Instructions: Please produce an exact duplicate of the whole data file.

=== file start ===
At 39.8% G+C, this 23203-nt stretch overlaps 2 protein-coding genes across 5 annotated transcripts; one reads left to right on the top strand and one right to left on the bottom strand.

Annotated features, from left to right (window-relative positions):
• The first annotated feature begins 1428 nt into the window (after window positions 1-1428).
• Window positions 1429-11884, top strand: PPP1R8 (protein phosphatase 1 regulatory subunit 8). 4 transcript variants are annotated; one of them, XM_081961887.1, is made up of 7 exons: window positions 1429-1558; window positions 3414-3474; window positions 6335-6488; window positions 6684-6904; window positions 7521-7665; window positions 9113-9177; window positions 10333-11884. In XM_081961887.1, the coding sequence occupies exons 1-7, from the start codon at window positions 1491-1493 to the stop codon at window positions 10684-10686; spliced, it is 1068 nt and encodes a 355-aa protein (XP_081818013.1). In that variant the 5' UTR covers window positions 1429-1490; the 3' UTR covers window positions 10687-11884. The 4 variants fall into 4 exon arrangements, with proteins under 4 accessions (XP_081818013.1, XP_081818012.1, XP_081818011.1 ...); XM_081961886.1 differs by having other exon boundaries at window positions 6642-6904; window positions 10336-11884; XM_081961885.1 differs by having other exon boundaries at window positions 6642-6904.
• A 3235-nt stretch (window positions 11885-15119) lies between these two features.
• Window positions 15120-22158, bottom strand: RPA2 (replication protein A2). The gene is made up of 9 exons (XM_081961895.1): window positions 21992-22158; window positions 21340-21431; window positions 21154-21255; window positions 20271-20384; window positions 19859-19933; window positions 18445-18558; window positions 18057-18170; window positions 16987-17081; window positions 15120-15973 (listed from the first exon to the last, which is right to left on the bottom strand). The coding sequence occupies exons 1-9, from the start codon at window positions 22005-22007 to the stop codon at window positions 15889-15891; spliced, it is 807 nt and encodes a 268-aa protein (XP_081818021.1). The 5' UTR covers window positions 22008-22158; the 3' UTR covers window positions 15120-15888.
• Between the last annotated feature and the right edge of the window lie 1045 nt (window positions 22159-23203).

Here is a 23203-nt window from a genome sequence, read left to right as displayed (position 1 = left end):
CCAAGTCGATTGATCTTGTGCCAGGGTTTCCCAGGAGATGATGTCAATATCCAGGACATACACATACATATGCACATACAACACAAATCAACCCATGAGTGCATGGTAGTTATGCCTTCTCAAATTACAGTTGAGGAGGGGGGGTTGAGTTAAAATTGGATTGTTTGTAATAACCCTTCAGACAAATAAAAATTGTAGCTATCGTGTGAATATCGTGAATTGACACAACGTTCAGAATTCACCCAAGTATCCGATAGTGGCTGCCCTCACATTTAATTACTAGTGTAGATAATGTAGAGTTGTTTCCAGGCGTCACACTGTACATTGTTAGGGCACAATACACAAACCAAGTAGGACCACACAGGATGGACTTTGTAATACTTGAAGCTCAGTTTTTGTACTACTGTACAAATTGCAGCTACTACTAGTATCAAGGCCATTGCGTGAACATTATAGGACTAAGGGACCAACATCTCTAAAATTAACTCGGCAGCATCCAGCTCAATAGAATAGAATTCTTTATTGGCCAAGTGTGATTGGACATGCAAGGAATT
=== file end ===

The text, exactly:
At 39.8% G+C, this 23203-nt stretch overlaps 2 protein-coding genes across 5 annotated transcripts; one reads left to right on the top strand and one right to left on the bottom strand.

Annotated features, from left to right (window-relative positions):
• The first annotated feature begins 1428 nt into the window (after window positions 1-1428).
• Window positions 1429-11884, top strand: PPP1R8 (protein phosphatase 1 regulatory subunit 8). 4 transcript variants are annotated; one of them, XM_081961887.1, is made up of 7 exons: window positions 1429-1558; window positions 3414-3474; window positions 6335-6488; window positions 6684-6904; window positions 7521-7665; window positions 9113-9177; window positions 10333-11884. In XM_081961887.1, the coding sequence occupies exons 1-7, from the start codon at window positions 1491-1493 to the stop codon at window positions 10684-10686; spliced, it is 1068 nt and encodes a 355-aa protein (XP_081818013.1). In that variant the 5' UTR covers window positions 1429-1490; the 3' UTR covers window positions 10687-11884. The 4 variants fall into 4 exon arrangements, with proteins under 4 accessions (XP_081818013.1, XP_081818012.1, XP_081818011.1 ...); XM_081961886.1 differs by having other exon boundaries at window positions 6642-6904; window positions 10336-11884; XM_081961885.1 differs by having other exon boundaries at window positions 6642-6904.
• A 3235-nt stretch (window positions 11885-15119) lies between these two features.
• Window positions 15120-22158, bottom strand: RPA2 (replication protein A2). The gene is made up of 9 exons (XM_081961895.1): window positions 21992-22158; window positions 21340-21431; window positions 21154-21255; window positions 20271-20384; window positions 19859-19933; window positions 18445-18558; window positions 18057-18170; window positions 16987-17081; window positions 15120-15973 (listed from the first exon to the last, which is right to left on the bottom strand). The coding sequence occupies exons 1-9, from the start codon at window positions 22005-22007 to the stop codon at window positions 15889-15891; spliced, it is 807 nt and encodes a 268-aa protein (XP_081818021.1). The 5' UTR covers window positions 22008-22158; the 3' UTR covers window positions 15120-15888.
• Between the last annotated feature and the right edge of the window lie 1045 nt (window positions 22159-23203).

Here is a 23203-nt window from a genome sequence, read left to right as displayed (position 1 = left end):
CCAAGTCGATTGATCTTGTGCCAGGGTTTCCCAGGAGATGATGTCAATATCCAGGACATACACATACATATGCACATACAACACAAATCAACCCATGAGTGCATGGTAGTTATGCCTTCTCAAATTACAGTTGAGGAGGGGGGGTTGAGTTAAAATTGGATTGTTTGTAATAACCCTTCAGACAAATAAAAATTGTAGCTATCGTGTGAATATCGTGAATTGACACAACGTTCAGAATTCACCCAAGTATCCGATAGTGGCTGCCCTCACATTTAATTACTAGTGTAGATAATGTAGAGTTGTTTCCAGGCGTCACACTGTACATTGTTAGGGCACAATACACAAACCAAGTAGGACCACACAGGATGGACTTTGTAATACTTGAAGCTCAGTTTTTGTACTACTGTACAAATTGCAGCTACTACTAGTATCAAGGCCATTGCGTGAACATTATAGGACTAAGGGACCAACATCTCTAAAATTAACTCGGCAGCATCCAGCTCAATAGAATAGAATTCTTTATTGGCCAAGTGTGATTGGACATGCAAGGAATT